Insomnia increases the risk for emotional dysregulation, impulsivity, and suicidality in patients with bipolar II disorder and depression with mixed features, according to the results of a study published in Comprehensive Psychiatry.
Insomnia is prevalent among those with bipolar disorder and is listed as a diagnostic criterion for mood disorders. Insomnia occurs during a depressive episode in 80% to 100% of individuals with bipolar disorder, whereas 30% to 35% experience insomnia during a manic episode, and 45% to 55% experience insomnia during the interepisodic period. It is believed that insomnia may contribute to exaggerated neural and behavioral reactions to experiences.
Laura Palagini, MD, PhD, of the Psychiatric Clinic, Department of Clinical and Experimental Medicine, University of Pisa, Italy, and colleagues recruited 77 participants diagnosed with bipolar disorder type II during a major depressive episode with mixed features. They used the Structured Clinical Interview for the Diagnostic and Statistical Manual of Mental Disorders, 5th Edition, the Insomnia Severity Index, the Difficulties in Emotion Regulation Scale, and the Scale for Suicide Ideation and to evaluate patients’ manic and depressive symptoms.
The investigators found that those with symptoms of insomnia had higher Difficulties in Emotion Regulation scale and subscale scores, including impulsivity, and also had higher scores on the Scale for Suicide Ideation scale than those without insomnia. The presence of insomnia increased the risk for more severe depressive symptoms, emotional dysregulation, and suicidality.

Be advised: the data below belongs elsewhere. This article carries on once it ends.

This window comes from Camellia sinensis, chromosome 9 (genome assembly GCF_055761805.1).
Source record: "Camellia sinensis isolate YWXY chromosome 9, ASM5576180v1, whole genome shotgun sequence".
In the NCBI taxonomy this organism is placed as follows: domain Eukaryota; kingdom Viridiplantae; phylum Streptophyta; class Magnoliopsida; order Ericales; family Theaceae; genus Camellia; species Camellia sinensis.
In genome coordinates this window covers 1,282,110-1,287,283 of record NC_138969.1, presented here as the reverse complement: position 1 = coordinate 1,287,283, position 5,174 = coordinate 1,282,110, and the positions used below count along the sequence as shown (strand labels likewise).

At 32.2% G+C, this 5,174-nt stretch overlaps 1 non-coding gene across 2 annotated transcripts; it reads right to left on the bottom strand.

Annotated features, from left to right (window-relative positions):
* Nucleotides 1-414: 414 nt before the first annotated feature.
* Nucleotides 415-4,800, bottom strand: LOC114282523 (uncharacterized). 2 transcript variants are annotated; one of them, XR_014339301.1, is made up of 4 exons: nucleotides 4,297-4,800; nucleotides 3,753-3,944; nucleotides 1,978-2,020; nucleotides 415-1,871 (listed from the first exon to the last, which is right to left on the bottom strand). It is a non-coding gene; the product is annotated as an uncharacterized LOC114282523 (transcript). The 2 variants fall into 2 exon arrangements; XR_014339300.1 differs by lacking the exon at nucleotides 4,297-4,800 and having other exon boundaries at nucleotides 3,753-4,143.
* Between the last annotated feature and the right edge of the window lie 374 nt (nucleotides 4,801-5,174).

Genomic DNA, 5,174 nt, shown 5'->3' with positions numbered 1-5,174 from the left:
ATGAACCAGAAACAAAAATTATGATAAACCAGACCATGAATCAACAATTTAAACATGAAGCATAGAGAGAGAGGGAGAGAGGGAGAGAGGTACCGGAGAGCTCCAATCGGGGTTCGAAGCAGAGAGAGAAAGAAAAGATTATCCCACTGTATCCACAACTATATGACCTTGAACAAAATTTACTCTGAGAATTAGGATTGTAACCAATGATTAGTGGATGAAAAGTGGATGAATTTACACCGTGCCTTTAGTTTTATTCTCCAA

According to the authors, the results confirm that insomnia symptoms are an important feature of bipolar disorder and that symptoms of insomnia are associated with difficulties in acceptance of emotion, engaging in goal-directed behaviors, impulse control, and accessing effective regulatory strategies. The authors suggest that emotional dysregulation may regulate the relationship between symptoms of insomnia and the depressive symptoms and suicidality of bipolar disorder. Furthermore, they assert that sleep has important functions for the regulation of mood and emotion, and that treatment of sleep disturbances in bipolar disorder may improve patient outcomes.
The authors noted several study limitations, including the lack of physiologic measures of insomnia and the cross-sectional design of the study.
The authors maintain that individuals with bipolar disorder should be evaluated for the presence of insomnia early in the course of the disease so that effective therapy can be initiated.
Palagini L, Cipollone G, Masci I, et al. Insomnia symptoms predict emotional dysregulation, impulsivity and suicidality in depressive bipolar II patients with mixed features. Compr Psychiatry. 2019;89:46-51.